Ted Baker VM Fashion UK

Forbes retail forecast & DJ’s newbie are worlds apart

About 25 years ago, a Texan friend shared the advice passed onto her from a stylish Aunt who enjoyed a successful career in a service role. Her advice was simply ... "Darlin' put on some lipstick, smile and be nice".  Whilst retailing is a complex business in 2013 being nice is not a bad starting point for a service mantra. As such, I thought I would share a precis of this Forbes article and then some pics of the new David Jones store at Malvern Central.

Forbes: It's the Customer, Stupid!

A survey of stores and customers, conducted by TimeTrade (July 2013), gleaned insights from over 1,000 customers and 60 retailers including CVS, Neiman Marcus and Macy’s found that the key to winning in the retail game is to treat people well ie. ‘happy customers buy more' .

Customers surveyed said the number one thing missing from their shopping experience is the personal touch that in-store personnel offer (or could offer). 33% of customers want a more personalized experience; 30% want smarter, more helpful employees and 29% want faster customer service. 80% will abandon an in-store purchase if they have to wait more than five minutes for services like helping them find products, answering questions or checkout.

Of the retailers surveyed, 80% revealed that sales increase by 25 to 50% when customers are assisted by product experts. About 10% to 12% of shopping is conducted online and they expect this to continue. Mid-way through 2013 retailers reported that 83% of their sales took place in the physical store.  About 3% of their sales came from mobile phone purchases and expect that metric to almost triple in 2014.

TimeTrade does not forecast the end of retail, rather an upgrade to the shopping experience. In the future customers will be treated to service reminiscent of the Apple Store, with knowledgeable, attendant customer service reps and scheduling.

“If you’re a shopper and you’re going to (spend) the energy and effort to go to a store, you’re probably going to walk into that store and get that Genius Bar experience where they know you’re coming, they know you’re in the store, they’ve allocated someone to service your requests, they know all about you ... we have Retailers telling us that there will be retail locations that they create that only serve customers who have arranged to come in".  TimeTrade thinks that’s the way it will work in future.


David Jones - Malvern Central


Is it any wonder DJ's sales performance continues to plummet. Their newest, smaller format store at Malvern Central (ground floor - ex Target site) appears to be the same as any other store (cosmetics, apparel, accessories, homewares, childrens ware etc).  I did a quick walk through yesterday. Not a 'meet or greet' or "service pulse" could be detected. I spotted the usual suspects ... staff behind counters failing to engage with (potential) customers, not one of them spoke to me or made eye contact.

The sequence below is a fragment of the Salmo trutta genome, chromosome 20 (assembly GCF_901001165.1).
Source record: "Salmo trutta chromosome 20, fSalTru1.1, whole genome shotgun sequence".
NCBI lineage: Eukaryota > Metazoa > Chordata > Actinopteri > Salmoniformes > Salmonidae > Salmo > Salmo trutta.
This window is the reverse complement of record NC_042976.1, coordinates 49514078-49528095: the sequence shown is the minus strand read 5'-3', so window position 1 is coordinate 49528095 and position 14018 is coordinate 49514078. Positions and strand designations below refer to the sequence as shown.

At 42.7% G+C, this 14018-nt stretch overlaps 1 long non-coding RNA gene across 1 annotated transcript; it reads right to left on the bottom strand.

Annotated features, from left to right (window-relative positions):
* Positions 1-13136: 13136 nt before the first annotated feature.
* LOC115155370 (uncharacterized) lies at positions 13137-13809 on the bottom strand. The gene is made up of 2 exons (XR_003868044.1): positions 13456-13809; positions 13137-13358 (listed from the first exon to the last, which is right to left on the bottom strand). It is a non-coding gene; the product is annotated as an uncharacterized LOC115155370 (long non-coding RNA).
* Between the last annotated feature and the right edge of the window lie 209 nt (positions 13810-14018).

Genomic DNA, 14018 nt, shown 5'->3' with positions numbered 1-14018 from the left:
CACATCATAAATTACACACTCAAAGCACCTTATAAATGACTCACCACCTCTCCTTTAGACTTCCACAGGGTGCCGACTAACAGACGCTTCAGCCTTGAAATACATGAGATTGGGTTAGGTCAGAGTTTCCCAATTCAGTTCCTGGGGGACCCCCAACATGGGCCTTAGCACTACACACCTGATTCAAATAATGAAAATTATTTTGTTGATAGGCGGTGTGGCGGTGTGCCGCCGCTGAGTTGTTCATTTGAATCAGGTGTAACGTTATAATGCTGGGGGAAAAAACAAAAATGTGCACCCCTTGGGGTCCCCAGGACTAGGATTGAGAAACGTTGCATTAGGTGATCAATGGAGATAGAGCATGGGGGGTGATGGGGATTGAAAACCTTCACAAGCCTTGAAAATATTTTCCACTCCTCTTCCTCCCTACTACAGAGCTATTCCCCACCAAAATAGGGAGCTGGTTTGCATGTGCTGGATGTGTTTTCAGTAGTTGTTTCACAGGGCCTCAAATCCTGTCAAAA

Wifi is the entry message. A desk with two computers can be found instore to look/buy on line (poorly executed at that)  ... really ... that's it for innovation? This 'lack of service' format will surely become a fossil in the future. Maybe the well-healed Malvern set will keep the DJ's dinosaur limping along for a bit longer? Who knows? What I do know is they should have read about my shoe experience at Lord & Taylor in NYC and be using technology on the floor to make the shopping experience a whole lot more convenient along with providing engaging experiences in store (couldn't find any of those either).  As a general rule I only report on positive and engaging retail finds and leave it to others to dish up disappointment. Soz about that.

As an aside note, AMP have done a rather nice job of the centre ambience upgrade.  #davidjones  #malverncentral  #amp  #podfinds

Shibori Surprise

Indigo Jane_Shibori Studio_Brisbane Shibori is the ancient Japanese art form of dyeing cloth.  I have just discovered my neighbour has a serious talent for the craft, and from what I can see it's a messy process. She tells me there is a precise formulae to mixing a 'really good' indigo vat and that it has taken her years to perfect the recipe. I popped over this afternoon and found her mid-way through creating another batch of artisan fabric. I took a few snaps of the string, gloves and PVC pipe that she uses in her dyeing techniques and was happy with the abstract results (hence this blog post!). She has no web site or established retail channel but I think she should. If nothing else I think the first few photos would make a fabulous large scale piece of photographic art in a Byron Bay beach house. Ah the talent hiding in the suburbs ... it needs to be encouraged and supported. "Indigo Jane" the world awaits your first exhibition!

Fashion Other Brisbane